There’s some seriously great news coming, so I’ll start it off with my announcement: As of this past Friday, I have an agent! Now before I tell you how much I love her, let me back up a sec–because the journey deserves a retrospective glance.
You know I’ve been working on the same manuscript since Kath and I started Writer Unboxed. You’ve read about my struggles with the unpublished writer’s seven deadly sins, not to mention guy talk that sounds authentic and outlines that feel confining. I’ve shared my angst over writing a big story, dealing with sagging middles and finishing the first draft. Earlier this year, I finished the final draft of my wip. I’d researched how to write a query letter and experimented with tightening tricks to ensure agents would read beyond the first five pages.
It was time to get serious about the next step.
So I subscribed to Publishers Marketplace and developed a strategy: I’d call my fuzzy-genre manuscript “commercial fiction” until someone who knew better could put another label on it. I came up with my agent wish list. I identified published novels I felt conveyed a similar emotional tone as mine, ready to include the comp in my query. Then I wrote the dreaded query. And rewrote it.
A few months ago, I started to send out personalized, highly researched query letters. And had feedback pretty quickly. My post on batheticness was inspired by a telephone conversation with a fabulous agent who wasn’t going to be fabulous for me; he’d liked my story’s premise but wasn’t keen on the overall direction I’d chosen to take. This was followed by a post about laughing off rejection, inspired by a note from an agent who said my writing was “fantastic,” but how would she market it? Doubt started to creep in. Maybe it just wasn’t going to happen.
I gave the negative chatter a smackdown. No way. I’d worked too hard, too long for that. I wrote about my son, a baseball fanatic, overcoming over coaching in homestretch writing–about blocking out all the voices and following your gut. And my gut had said the manuscript was right, and it was finished. I had to believe it.
But I can’t deny that when I first saw Elisabeth Weed‘s name in my inbox, I wondered if it would be another rejection.
“I am so totally madly in love with your novel!” she wrote. “I am racing to finish the last 100 pages tonight but couldn’t wait until tomorrow (when I hope to call you) to tell you. Is there a number and time I can reach you?”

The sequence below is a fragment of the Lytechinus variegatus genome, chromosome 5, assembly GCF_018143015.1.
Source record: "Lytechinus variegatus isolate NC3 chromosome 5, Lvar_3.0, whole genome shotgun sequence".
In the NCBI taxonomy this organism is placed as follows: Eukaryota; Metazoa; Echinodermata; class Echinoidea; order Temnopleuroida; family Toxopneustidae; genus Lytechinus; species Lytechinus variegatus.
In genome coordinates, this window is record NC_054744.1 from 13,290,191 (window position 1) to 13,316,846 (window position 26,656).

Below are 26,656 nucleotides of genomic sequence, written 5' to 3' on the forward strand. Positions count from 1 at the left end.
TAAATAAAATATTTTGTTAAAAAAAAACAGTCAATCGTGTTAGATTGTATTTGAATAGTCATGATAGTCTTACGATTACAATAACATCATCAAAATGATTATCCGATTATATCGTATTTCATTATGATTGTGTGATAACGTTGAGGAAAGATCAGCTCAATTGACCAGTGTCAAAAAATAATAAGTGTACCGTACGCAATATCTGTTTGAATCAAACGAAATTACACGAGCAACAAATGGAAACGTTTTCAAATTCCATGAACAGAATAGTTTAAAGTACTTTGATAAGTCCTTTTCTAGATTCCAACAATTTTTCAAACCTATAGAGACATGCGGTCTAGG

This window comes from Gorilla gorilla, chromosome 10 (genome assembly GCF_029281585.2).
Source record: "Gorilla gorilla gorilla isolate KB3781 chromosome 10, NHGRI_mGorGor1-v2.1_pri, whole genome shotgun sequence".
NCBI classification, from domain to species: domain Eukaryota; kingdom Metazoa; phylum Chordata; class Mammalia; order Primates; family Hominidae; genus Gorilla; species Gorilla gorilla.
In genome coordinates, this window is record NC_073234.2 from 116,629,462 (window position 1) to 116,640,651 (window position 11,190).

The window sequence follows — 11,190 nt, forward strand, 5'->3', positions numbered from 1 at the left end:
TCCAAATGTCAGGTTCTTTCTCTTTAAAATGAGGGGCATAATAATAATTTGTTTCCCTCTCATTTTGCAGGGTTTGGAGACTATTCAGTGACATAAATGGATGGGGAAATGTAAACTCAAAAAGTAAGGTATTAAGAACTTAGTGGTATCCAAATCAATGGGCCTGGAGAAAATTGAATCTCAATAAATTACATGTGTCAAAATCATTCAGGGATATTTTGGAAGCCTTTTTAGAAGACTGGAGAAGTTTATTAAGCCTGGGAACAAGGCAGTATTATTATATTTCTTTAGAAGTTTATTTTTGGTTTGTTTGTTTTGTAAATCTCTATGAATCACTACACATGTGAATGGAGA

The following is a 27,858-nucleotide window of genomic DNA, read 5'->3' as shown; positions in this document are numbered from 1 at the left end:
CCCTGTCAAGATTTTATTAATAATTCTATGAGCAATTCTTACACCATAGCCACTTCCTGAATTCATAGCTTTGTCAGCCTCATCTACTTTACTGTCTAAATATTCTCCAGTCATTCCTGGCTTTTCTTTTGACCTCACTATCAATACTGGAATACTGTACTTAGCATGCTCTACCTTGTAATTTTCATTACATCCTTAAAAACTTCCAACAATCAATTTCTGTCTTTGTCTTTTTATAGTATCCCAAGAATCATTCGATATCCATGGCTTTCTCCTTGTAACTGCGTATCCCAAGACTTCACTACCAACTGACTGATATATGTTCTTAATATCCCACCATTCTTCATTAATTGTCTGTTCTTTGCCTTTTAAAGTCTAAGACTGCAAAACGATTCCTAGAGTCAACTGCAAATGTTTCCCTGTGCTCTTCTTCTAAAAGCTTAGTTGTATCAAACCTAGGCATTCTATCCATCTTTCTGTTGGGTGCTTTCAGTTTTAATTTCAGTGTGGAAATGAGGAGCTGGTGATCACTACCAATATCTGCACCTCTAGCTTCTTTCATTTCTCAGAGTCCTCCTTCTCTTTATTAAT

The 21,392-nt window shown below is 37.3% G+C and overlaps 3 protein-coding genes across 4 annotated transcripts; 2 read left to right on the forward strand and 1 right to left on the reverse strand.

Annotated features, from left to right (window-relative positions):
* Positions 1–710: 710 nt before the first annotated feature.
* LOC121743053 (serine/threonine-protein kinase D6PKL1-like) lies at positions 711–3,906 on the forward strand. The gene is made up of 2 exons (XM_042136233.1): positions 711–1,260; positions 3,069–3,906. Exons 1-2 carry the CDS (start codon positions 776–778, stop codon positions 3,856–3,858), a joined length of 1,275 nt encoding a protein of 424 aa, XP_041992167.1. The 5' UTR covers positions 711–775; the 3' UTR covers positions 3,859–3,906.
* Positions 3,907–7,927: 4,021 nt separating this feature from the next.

I blinked. The words were still there. I opened my manuscript. What in the last 100 pages could throw her? Anything? But the last 100 pages have always been my favorite; it’s where every Chekhov’s gun I’d planted goes off.
So I replied with something brief, determined not to seem too much like a freshman who’d just been asked to the prom–wonderful, yes, here’s my phone number, call anytime, looking forward to it.
I scrambled, did some research. Because I’d been paranoid that over-preparing for success would ensure failure in some karmic backasswards way, I didn’t have a ready list of questions to ask a would-be agent, even if I had tucked away a few articles. Writer Beware’s comprehensive agent page was invaluable (HERE), as was advice from my writerly friends (thank you, Allison, Kath, Elena, Amy and all you GIAMers).
After a night pretty short on sleep, I spoke with Elisabeth. I got right away that she was friendly, open, smart. She wanted me to ask her anything and everything, to be sure I felt she was right for my work and for me. Because this was a career decision and she believed in me for the long haul. So I asked: What would be her marketing approach? Who did she think would be right for Unbounded? Did she have any hesitations about the book? What sort of changes would she like to see made? How would she describe her agenting style, her communication style? Did she like to see works-in-progress, proposals? How would she handle foreign rights? Film rights? Submissions? Would she share copies of rejection letters? What were her contract terms, and would she send me a copy of her standard contract for review? How would she label my fuzzy-genre manuscript? (“Upmarket women’s fiction,” as it turns out.) Was she thinking in terms of one book or a career?
And I slept on it–well, laid in bed and thought about it until daybreak–and then we spoke again the next day and made it official. Why do I know she’s right for me and I’m not making a hasty choice?
* Her level of enthusiasm for the work
* Her level of commitment for growing her fiction list
* Her developing plan for marketing Unbounded
* Her hands-on editorial approach
* Her good-natured manner
* Her communication style
* Her reputation with her clients
* The breadth of her contacts
* My gut
I went to my son’s ball game that night and had a round of congratulations from family and friends. And then my son stepped up to the plate and hit another triple–completely over all that fear that had paralyzed him weeks ago–and it really did feel like A Moment. See now, life was telling me, aren’t you glad you didn’t get swallowed up by doubt and start extensive changes based on Agent X’s vision? Aren’t you glad you believed?
Yeah, I am.
And that’ll get me through the next stages, too: Sell the book. Develop a new idea. Keep on keepin’ on.
I hope all of you have the luck I did in finding the perfect match for your work. Keep believing in your vision. And as a friend of mine always told me whenever I was feeling doubtful: Never, never give up.
Write on, all!